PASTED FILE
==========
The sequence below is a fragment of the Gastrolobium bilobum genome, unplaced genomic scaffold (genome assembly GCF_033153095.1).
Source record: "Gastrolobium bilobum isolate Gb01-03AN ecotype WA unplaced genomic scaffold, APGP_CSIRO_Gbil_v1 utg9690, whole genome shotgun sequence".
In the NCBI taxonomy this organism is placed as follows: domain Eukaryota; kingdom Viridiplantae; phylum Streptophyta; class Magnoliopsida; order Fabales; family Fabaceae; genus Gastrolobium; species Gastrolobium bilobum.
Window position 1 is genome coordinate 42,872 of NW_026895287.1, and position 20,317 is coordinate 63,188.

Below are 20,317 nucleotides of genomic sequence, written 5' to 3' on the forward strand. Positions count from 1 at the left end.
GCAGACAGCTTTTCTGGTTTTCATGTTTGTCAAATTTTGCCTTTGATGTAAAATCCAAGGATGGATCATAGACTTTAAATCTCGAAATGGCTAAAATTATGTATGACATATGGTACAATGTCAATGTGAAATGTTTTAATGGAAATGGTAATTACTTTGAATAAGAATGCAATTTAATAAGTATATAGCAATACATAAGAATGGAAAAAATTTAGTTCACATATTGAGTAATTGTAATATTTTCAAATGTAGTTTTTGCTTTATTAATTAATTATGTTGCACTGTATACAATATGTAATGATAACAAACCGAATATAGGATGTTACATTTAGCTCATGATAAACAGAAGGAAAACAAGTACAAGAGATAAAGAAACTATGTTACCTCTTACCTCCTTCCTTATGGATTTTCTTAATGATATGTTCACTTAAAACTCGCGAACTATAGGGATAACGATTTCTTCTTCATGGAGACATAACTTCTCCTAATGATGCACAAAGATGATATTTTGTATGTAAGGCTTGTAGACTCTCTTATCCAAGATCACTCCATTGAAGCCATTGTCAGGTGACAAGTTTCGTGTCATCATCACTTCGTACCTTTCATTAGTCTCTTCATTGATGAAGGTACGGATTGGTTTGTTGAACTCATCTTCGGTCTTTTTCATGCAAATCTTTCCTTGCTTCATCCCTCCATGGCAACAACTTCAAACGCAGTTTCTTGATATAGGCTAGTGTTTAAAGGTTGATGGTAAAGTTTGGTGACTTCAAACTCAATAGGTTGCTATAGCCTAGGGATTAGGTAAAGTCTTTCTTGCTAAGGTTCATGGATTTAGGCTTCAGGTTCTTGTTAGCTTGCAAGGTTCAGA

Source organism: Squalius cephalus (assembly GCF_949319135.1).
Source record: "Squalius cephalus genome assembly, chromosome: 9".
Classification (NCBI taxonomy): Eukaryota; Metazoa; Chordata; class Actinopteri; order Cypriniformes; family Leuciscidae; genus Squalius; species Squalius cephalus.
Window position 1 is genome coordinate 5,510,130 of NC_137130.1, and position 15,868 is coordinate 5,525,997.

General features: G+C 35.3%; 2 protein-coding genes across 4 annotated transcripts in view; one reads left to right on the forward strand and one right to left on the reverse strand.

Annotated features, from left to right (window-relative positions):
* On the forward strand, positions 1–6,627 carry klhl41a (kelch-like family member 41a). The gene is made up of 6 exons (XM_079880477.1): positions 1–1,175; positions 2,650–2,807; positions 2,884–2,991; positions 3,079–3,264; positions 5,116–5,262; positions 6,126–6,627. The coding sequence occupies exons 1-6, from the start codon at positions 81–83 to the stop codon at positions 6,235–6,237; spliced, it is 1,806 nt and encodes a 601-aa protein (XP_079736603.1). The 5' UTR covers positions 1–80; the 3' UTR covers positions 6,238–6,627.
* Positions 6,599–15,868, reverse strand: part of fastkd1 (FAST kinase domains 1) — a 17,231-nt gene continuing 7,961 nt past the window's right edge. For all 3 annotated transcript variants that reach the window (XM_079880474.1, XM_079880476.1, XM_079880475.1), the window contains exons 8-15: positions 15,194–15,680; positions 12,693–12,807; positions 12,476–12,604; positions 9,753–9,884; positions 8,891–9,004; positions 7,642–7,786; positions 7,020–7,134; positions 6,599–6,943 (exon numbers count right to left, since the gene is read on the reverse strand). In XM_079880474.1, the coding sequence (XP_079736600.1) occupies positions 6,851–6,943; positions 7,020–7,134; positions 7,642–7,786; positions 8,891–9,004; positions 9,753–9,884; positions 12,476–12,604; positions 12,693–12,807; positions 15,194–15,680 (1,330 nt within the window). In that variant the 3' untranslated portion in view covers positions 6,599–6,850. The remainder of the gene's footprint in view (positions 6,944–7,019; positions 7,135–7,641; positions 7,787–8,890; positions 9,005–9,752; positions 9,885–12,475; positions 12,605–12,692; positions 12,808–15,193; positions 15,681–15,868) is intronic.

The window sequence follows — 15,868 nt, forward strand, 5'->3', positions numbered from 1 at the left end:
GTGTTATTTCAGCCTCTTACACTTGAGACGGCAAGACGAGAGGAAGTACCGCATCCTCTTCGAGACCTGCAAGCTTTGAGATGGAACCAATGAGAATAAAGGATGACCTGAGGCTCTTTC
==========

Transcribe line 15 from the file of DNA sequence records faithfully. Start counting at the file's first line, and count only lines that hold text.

The window sequence follows — 15,868 nt, forward strand, 5'->3', positions numbered from 1 at the left end: